Usually, that’s it, because the band doesn’t make a real habit out of doing encores. Evidently, several people thought it was over with that, and retreated to the bar area, while some holdouts stayed gathered around the stage, chanting for one more.

It became undeniable, and soon they returned. “Okay, okay. We’ll do one more.” Said Mark. The last one left in the chamber was “Love?”, and it was the perfect way to conclude the night.

I mentioned they followed the same basic setlist as the past several times I’ve seen them, and while most times that can get repetitive to me, Nothing More is one of the rare exceptions to that. I guess it simply has to do with how much I enjoy their music, and even if there isn’t a whole lot of anticipation for over what they might play, I still love hearing and singing along to these songs just as much as I did the first time I heard them. You couple that with their live show, which is filled with an overabundance of energy and a ton of stage presence, and you have something that can be enjoyed many times over.

The tour they have hopped on is with the band, Adrenaline Mob, and will run from March through early April. Go HERE to see all the tour dates. It will lead them through several parts of the country, and if ends up coming to a town near you, you need to go. If for no other reason than just to see Nothing More. Also, check out their album, “The Few Not Fleeting”, and, sometime in the future, they will be releasing their long awaited follow-up album to it.

This had been quite the night in Denton, and I got to see not one, but two amazing rock shows. And really, how can you beat that?

Nothing More

Friday, June 22nd, 2012 – The Sunset Wasteland Tour

After a years long absence from the city of Denton, Noting More was coming back through for the second straight month, this time stopping at Hailey’s. They also brought with them some friends from Los Angeles who they had been on a little tour with, the band, Bravo Delta.

Red Light Kills kicked the show off at nearly 10 o’ clock, and from what I heard, they sounded good, though I didn’t catch any of their set. Instead, I was hanging and talking with Matt “WhiskeyBoy” and Torch. And that was probably the simplest review I’ve written in a LONG time.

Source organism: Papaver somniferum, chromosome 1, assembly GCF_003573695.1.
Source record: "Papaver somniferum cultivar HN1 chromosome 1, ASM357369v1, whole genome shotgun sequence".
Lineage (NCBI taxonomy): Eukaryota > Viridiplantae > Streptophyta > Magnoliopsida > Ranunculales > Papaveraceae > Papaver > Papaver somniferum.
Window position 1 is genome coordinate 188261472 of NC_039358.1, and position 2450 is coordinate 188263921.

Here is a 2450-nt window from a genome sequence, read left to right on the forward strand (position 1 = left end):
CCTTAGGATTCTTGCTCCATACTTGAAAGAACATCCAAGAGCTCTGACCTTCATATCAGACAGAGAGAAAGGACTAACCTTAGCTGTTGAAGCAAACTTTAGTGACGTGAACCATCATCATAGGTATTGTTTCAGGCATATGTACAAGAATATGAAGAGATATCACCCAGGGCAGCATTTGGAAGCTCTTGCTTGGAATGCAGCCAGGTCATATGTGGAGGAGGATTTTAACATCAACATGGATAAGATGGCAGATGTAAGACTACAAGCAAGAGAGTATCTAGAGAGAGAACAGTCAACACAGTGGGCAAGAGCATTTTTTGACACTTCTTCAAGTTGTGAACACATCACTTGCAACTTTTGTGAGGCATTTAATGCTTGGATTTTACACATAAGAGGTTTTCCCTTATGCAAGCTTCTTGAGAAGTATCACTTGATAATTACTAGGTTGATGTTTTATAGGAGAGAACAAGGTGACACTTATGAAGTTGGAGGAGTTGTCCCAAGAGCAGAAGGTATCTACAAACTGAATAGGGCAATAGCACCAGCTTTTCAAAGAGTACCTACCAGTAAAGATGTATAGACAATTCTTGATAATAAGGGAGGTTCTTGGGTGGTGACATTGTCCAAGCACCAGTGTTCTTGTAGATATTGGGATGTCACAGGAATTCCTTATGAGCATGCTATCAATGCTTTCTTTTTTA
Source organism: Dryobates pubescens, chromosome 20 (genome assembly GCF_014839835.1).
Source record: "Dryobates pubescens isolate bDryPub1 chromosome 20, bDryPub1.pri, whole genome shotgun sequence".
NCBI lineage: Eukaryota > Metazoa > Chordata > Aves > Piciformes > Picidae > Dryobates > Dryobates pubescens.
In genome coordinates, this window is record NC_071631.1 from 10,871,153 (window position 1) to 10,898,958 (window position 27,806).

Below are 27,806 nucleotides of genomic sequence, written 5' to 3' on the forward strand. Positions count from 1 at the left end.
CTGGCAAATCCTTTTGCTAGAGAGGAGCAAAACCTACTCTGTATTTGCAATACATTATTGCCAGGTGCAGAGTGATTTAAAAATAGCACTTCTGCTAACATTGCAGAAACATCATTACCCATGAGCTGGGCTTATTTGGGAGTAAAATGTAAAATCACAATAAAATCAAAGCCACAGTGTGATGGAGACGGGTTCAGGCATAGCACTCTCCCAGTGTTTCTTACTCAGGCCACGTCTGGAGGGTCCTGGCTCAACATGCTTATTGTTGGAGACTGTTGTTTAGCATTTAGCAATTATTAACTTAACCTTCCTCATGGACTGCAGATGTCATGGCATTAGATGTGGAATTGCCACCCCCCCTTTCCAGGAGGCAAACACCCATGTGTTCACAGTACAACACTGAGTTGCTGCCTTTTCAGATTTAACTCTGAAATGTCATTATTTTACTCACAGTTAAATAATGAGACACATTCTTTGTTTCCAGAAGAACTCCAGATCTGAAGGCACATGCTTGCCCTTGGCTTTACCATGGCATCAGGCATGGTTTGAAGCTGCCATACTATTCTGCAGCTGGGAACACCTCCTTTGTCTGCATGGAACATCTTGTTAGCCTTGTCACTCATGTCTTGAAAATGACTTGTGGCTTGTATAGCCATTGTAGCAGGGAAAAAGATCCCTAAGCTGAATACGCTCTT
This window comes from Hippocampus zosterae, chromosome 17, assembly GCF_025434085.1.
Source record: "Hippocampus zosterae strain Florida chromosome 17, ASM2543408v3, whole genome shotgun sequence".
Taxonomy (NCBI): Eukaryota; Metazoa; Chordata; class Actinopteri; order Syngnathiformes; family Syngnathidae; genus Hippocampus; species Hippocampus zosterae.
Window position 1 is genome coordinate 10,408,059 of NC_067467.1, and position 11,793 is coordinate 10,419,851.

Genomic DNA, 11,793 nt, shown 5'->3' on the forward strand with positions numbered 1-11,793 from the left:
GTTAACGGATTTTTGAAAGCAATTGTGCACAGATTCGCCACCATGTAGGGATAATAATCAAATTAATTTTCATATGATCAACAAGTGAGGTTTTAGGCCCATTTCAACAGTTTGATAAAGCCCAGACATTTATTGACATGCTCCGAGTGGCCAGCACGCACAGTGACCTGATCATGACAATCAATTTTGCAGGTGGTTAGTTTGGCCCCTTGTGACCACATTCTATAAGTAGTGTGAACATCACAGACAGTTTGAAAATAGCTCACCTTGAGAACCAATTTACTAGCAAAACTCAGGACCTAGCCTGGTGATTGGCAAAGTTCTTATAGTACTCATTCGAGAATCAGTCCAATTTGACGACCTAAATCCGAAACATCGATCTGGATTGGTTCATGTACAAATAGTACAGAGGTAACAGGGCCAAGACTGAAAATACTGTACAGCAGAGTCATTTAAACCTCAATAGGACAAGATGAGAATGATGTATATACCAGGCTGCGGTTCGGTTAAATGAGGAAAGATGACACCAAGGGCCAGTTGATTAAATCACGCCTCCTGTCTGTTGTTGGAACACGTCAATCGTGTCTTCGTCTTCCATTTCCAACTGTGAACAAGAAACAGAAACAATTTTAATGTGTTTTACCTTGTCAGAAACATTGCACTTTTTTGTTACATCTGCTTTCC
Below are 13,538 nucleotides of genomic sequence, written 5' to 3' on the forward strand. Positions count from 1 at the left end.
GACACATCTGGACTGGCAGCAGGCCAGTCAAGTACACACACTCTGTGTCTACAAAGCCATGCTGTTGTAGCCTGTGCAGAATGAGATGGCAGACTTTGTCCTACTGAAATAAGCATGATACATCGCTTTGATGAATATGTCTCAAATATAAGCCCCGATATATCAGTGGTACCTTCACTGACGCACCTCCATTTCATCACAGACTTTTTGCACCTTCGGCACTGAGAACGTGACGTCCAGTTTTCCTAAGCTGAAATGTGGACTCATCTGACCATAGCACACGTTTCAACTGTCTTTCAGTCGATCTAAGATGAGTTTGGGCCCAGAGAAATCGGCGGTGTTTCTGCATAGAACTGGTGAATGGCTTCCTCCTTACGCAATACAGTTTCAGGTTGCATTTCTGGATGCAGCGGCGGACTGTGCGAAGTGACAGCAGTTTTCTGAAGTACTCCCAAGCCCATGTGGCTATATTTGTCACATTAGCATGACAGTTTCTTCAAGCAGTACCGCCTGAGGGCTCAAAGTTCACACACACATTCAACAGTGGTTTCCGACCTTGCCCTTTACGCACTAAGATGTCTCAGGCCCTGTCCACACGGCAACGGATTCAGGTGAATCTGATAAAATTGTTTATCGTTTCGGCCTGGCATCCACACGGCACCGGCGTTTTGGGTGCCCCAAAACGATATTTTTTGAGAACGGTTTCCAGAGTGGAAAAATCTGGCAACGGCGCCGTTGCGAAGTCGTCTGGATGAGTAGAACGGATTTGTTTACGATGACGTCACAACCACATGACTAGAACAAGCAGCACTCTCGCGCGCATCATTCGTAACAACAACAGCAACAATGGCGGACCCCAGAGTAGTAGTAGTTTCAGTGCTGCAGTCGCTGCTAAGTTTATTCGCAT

The rock show really got underway when Admiral Grey took the stage, beginning their 38 minute long set with a song that I believe is called, “The Ride”. As the song started, Krishen Loughridge began rocking out on his guitar, moving all about the little area he had on stage right. At one point during the song, bassist, Geneva Arena, seemingly slid across the stage, joining him, as the two briefly stood (somewhat) back to back, each tearing it up on their respective instruments. They followed it with one of their tightest rock songs, “Pulling Strings”, and then a song that singer and rhythm guitarist, Aaron Pose, said was what he felt was the beginning of this new “baby” of his, “Don’t Know Me at All”. As he said the last time I saw them, the song is more or less about wanting to prove to friends that they are wrong about you, and has the great line, “…So keep your money and your phony friends, and I’ll be myself into the bitter end. We’re only human, we all make mistakes…”. At this point, a girl shouted out to one of the band members, “Take your shirt off!”. Aaron looked back at drummer, Justin Labosco, telling him if he wanted to he could. “…We’re three songs in…” he said, adding that the apparent rule is you can’t take your shirt off anytime during the first three songs, only after. Justin set the beat for the next song, as they slowed things down a bit with “My World”, and afterwards Aaron said they had a cover song, and asked if anyone here listened to the Top 40. Someone yelled, “FREEBIRD!”, to which Aaron responded, “That was Top forty about forty years ago, man.” He noted that if anyone listened to it, or watched the Grammy’s, they had probably heard this song a lot. “This is called Set Fire to the Rain, by Adele.” he announced. It started off slow, with Krishen plucking at the guitars strings with his fingers, but it doesn’t take long for the song to really get going. To me this is one of the last songs I would’ve thought a band like this would cover, but they do an incredible job on it, and this night, I honestly thought it was the best song of their set. In setting up the next song, Aaron mentioned their show last week at Trees in Dallas, where they had, had some live video shot of this newer song, which he added had turned out pretty good. He then asked if there was anyone there who just didn’t “give a fuck”, saying their next song was called “I Don’t Care”, and that was exactly what it was about. “Just a Man” came next, which I would consider to be the bands anthem song, and then they ended things with “Dirty Red”.